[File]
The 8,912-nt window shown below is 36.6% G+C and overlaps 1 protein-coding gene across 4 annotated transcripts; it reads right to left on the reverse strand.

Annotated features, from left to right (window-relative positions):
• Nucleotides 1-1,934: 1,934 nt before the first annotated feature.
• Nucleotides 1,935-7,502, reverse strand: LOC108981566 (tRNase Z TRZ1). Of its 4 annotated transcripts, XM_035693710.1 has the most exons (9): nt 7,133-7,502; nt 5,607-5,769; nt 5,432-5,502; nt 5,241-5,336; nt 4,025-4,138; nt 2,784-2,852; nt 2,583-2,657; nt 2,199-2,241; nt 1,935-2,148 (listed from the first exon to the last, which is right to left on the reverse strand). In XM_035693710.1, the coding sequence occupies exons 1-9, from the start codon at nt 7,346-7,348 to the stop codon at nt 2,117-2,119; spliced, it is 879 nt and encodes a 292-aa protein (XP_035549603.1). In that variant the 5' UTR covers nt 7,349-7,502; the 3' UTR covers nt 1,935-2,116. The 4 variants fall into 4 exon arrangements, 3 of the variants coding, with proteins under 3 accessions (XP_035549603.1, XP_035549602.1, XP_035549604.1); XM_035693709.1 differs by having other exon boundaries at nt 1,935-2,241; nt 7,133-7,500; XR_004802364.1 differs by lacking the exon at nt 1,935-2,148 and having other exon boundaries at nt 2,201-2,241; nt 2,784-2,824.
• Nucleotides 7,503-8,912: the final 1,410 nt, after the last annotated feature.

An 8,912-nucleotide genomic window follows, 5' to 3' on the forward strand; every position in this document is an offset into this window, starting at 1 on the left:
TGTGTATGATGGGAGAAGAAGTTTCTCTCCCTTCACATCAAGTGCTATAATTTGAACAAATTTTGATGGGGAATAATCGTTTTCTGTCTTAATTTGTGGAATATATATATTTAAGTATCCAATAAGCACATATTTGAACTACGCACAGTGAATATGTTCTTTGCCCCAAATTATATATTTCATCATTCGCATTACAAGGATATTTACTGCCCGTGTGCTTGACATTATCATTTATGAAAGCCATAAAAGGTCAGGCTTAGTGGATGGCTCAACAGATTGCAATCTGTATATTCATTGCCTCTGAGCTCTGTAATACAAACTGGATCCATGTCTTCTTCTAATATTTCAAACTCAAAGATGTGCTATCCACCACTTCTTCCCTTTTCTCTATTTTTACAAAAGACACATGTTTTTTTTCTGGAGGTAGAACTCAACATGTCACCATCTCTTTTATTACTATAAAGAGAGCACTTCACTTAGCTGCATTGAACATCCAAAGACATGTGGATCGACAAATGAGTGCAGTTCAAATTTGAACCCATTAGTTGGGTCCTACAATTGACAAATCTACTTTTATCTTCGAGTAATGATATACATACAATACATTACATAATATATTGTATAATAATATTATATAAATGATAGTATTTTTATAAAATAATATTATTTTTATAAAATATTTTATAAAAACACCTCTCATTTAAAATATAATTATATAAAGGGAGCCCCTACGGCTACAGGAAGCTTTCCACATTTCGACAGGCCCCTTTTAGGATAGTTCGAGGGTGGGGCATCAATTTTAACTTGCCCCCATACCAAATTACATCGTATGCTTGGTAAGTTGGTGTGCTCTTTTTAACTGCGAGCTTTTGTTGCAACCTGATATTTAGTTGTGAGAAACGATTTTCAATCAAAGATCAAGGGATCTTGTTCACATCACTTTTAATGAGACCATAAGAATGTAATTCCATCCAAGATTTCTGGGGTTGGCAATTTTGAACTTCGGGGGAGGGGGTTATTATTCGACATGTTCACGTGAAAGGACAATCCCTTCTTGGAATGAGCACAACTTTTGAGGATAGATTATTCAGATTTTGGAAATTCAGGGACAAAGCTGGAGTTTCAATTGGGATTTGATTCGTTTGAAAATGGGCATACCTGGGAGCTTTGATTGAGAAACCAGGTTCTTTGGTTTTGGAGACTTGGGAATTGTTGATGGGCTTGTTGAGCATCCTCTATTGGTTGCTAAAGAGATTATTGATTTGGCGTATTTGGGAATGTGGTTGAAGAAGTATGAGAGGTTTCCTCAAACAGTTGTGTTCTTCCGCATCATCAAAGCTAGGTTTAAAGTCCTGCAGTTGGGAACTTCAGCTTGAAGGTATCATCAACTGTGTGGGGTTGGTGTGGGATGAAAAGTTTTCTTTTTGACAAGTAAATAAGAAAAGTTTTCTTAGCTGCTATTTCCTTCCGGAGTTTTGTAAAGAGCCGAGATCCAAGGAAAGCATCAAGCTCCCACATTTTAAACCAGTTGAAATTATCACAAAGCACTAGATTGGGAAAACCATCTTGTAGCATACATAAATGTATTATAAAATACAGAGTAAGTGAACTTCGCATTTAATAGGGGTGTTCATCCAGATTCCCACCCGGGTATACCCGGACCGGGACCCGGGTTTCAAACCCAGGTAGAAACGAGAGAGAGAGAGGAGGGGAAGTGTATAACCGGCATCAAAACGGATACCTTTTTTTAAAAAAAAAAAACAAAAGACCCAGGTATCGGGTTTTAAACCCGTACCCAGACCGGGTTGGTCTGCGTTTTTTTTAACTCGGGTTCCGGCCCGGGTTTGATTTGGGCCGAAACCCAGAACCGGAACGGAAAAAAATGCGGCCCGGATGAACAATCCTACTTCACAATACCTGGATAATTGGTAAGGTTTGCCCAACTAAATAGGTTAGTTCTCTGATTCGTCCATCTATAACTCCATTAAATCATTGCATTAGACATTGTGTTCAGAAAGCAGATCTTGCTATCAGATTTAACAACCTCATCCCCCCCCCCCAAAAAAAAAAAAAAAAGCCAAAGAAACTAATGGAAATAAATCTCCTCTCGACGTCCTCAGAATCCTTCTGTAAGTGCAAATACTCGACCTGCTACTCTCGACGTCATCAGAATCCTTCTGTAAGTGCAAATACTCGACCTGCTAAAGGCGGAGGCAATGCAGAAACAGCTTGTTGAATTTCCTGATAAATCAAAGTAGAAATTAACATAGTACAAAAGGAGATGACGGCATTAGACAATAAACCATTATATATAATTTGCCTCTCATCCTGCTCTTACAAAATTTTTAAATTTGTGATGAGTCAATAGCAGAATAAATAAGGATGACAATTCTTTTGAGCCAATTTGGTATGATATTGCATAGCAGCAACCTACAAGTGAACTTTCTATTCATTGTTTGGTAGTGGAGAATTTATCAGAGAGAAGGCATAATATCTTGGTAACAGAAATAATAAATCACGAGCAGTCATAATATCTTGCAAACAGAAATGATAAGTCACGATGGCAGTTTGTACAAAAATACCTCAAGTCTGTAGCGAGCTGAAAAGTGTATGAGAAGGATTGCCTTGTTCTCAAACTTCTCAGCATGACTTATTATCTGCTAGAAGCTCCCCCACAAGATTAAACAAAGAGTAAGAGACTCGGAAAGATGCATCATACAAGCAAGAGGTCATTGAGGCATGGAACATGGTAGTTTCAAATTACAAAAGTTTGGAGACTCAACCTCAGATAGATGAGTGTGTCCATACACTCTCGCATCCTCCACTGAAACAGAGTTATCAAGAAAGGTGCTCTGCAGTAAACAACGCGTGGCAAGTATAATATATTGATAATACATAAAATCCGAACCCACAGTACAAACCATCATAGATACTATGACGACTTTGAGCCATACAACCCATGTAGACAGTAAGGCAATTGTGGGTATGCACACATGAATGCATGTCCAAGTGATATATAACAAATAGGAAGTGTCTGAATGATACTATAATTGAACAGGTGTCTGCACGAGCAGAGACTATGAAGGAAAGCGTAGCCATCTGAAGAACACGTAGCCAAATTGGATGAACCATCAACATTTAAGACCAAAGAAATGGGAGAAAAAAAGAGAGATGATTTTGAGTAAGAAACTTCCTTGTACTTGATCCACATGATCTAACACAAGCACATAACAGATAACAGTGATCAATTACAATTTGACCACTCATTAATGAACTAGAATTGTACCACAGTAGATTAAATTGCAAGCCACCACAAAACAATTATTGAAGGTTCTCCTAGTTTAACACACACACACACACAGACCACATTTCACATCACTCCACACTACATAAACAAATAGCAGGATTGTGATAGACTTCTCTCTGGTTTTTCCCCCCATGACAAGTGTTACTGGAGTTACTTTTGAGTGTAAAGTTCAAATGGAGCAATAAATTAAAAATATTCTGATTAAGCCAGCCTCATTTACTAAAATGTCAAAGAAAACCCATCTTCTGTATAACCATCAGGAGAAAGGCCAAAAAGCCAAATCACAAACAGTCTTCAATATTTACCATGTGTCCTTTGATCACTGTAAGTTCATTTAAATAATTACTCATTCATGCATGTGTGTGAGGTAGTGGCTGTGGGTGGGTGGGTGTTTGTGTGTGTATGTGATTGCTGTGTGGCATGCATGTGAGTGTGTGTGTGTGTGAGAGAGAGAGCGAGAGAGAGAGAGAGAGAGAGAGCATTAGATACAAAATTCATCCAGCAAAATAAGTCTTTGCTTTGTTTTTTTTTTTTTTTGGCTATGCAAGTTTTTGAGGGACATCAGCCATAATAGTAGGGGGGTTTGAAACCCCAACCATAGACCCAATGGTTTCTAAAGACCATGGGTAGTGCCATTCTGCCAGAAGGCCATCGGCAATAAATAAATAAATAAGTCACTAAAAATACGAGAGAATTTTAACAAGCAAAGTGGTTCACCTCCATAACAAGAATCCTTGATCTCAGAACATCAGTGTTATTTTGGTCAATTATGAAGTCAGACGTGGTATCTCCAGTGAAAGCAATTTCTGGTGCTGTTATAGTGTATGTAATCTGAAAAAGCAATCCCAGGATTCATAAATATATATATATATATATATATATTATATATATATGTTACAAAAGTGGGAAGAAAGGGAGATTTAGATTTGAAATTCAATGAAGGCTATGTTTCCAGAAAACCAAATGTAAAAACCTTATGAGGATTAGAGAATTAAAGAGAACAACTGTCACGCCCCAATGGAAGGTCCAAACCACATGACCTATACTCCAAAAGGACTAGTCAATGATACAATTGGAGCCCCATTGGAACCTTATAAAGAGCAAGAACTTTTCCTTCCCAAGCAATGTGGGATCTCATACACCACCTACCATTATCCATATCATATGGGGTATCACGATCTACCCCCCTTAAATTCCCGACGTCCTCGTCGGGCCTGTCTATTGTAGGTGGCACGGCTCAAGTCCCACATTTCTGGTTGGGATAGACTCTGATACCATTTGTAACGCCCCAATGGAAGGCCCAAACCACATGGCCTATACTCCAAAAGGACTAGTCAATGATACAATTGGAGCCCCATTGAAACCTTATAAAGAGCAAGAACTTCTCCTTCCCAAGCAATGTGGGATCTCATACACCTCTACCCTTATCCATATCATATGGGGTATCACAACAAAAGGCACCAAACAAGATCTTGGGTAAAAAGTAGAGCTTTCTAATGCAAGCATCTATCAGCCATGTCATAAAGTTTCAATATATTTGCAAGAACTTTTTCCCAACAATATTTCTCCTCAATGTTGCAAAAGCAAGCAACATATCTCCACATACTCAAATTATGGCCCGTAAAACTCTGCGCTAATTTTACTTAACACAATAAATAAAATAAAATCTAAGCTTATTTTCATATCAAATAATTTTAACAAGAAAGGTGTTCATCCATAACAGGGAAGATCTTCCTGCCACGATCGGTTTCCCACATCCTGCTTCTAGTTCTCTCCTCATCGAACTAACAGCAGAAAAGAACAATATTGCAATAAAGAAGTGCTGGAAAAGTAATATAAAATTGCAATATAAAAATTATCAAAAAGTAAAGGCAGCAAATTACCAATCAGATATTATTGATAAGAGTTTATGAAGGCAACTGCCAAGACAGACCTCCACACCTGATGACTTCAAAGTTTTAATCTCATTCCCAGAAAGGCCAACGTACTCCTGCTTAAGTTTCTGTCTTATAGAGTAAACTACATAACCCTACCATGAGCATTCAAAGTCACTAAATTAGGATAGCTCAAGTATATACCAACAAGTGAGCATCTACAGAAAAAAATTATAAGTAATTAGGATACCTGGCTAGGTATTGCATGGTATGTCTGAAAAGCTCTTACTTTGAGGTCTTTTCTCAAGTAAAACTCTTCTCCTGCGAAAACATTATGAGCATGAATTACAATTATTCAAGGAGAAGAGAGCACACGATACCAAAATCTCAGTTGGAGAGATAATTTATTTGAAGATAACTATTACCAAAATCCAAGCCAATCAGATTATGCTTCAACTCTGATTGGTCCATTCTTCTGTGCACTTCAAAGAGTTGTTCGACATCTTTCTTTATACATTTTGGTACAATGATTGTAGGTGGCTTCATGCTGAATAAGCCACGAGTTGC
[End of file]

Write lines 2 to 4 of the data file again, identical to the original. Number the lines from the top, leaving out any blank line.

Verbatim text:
Annotated features, from left to right (window-relative positions):
• Nucleotides 1-1,934: 1,934 nt before the first annotated feature.
• Nucleotides 1,935-7,502, reverse strand: LOC108981566 (tRNase Z TRZ1). Of its 4 annotated transcripts, XM_035693710.1 has the most exons (9): nt 7,133-7,502; nt 5,607-5,769; nt 5,432-5,502; nt 5,241-5,336; nt 4,025-4,138; nt 2,784-2,852; nt 2,583-2,657; nt 2,199-2,241; nt 1,935-2,148 (listed from the first exon to the last, which is right to left on the reverse strand). In XM_035693710.1, the coding sequence occupies exons 1-9, from the start codon at nt 7,346-7,348 to the stop codon at nt 2,117-2,119; spliced, it is 879 nt and encodes a 292-aa protein (XP_035549603.1). In that variant the 5' UTR covers nt 7,349-7,502; the 3' UTR covers nt 1,935-2,116. The 4 variants fall into 4 exon arrangements, 3 of the variants coding, with proteins under 3 accessions (XP_035549603.1, XP_035549602.1, XP_035549604.1); XM_035693709.1 differs by having other exon boundaries at nt 1,935-2,241; nt 7,133-7,500; XR_004802364.1 differs by lacking the exon at nt 1,935-2,148 and having other exon boundaries at nt 2,201-2,241; nt 2,784-2,824.